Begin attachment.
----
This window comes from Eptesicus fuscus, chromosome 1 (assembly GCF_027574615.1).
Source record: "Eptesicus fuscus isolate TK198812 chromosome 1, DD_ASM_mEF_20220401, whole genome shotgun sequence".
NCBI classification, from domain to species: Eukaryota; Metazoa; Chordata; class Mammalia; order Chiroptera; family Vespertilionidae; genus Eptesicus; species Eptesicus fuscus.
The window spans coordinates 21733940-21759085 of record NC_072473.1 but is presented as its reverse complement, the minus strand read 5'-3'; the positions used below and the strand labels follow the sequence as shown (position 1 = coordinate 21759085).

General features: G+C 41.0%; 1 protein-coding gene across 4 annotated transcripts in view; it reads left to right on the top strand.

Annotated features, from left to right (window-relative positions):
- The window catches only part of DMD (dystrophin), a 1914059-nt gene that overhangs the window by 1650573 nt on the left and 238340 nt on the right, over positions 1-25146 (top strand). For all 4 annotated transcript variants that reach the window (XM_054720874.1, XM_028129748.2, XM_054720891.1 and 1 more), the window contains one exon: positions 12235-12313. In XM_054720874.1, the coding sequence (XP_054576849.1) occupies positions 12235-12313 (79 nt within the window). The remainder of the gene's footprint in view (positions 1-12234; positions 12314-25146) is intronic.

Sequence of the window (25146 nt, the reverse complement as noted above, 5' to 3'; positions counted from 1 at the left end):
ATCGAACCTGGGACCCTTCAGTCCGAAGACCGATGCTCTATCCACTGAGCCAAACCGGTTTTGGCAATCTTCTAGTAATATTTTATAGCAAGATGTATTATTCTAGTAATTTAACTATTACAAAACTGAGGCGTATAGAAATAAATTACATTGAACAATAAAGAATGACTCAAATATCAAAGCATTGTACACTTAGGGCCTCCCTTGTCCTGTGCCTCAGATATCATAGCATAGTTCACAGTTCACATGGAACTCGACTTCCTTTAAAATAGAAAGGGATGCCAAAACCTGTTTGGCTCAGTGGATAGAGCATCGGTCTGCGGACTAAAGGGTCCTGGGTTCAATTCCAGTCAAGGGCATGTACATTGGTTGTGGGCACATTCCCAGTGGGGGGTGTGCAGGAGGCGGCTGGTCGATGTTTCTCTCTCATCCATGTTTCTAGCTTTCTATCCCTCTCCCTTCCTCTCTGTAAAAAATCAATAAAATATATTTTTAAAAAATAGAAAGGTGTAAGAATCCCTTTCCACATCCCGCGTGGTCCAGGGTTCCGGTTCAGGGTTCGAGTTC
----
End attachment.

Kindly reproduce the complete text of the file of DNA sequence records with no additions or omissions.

This window comes from Eptesicus fuscus, chromosome 1 (assembly GCF_027574615.1).
Source record: "Eptesicus fuscus isolate TK198812 chromosome 1, DD_ASM_mEF_20220401, whole genome shotgun sequence".
NCBI classification, from domain to species: Eukaryota; Metazoa; Chordata; class Mammalia; order Chiroptera; family Vespertilionidae; genus Eptesicus; species Eptesicus fuscus.
The window spans coordinates 21733940-21759085 of record NC_072473.1 but is presented as its reverse complement, the minus strand read 5'-3'; the positions used below and the strand labels follow the sequence as shown (position 1 = coordinate 21759085).

General features: G+C 41.0%; 1 protein-coding gene across 4 annotated transcripts in view; it reads left to right on the top strand.

Annotated features, from left to right (window-relative positions):
- The window catches only part of DMD (dystrophin), a 1914059-nt gene that overhangs the window by 1650573 nt on the left and 238340 nt on the right, over positions 1-25146 (top strand). For all 4 annotated transcript variants that reach the window (XM_054720874.1, XM_028129748.2, XM_054720891.1 and 1 more), the window contains one exon: positions 12235-12313. In XM_054720874.1, the coding sequence (XP_054576849.1) occupies positions 12235-12313 (79 nt within the window). The remainder of the gene's footprint in view (positions 1-12234; positions 12314-25146) is intronic.

Sequence of the window (25146 nt, the reverse complement as noted above, 5' to 3'; positions counted from 1 at the left end):
ATCGAACCTGGGACCCTTCAGTCCGAAGACCGATGCTCTATCCACTGAGCCAAACCGGTTTTGGCAATCTTCTAGTAATATTTTATAGCAAGATGTATTATTCTAGTAATTTAACTATTACAAAACTGAGGCGTATAGAAATAAATTACATTGAACAATAAAGAATGACTCAAATATCAAAGCATTGTACACTTAGGGCCTCCCTTGTCCTGTGCCTCAGATATCATAGCATAGTTCACAGTTCACATGGAACTCGACTTCCTTTAAAATAGAAAGGGATGCCAAAACCTGTTTGGCTCAGTGGATAGAGCATCGGTCTGCGGACTAAAGGGTCCTGGGTTCAATTCCAGTCAAGGGCATGTACATTGGTTGTGGGCACATTCCCAGTGGGGGGTGTGCAGGAGGCGGCTGGTCGATGTTTCTCTCTCATCCATGTTTCTAGCTTTCTATCCCTCTCCCTTCCTCTCTGTAAAAAATCAATAAAATATATTTTTAAAAAATAGAAAGGTGTAAGAATCCCTTTCCACATCCCGCGTGGTCCAGGGTTCCGGTTCAGGGTTCGAGTTC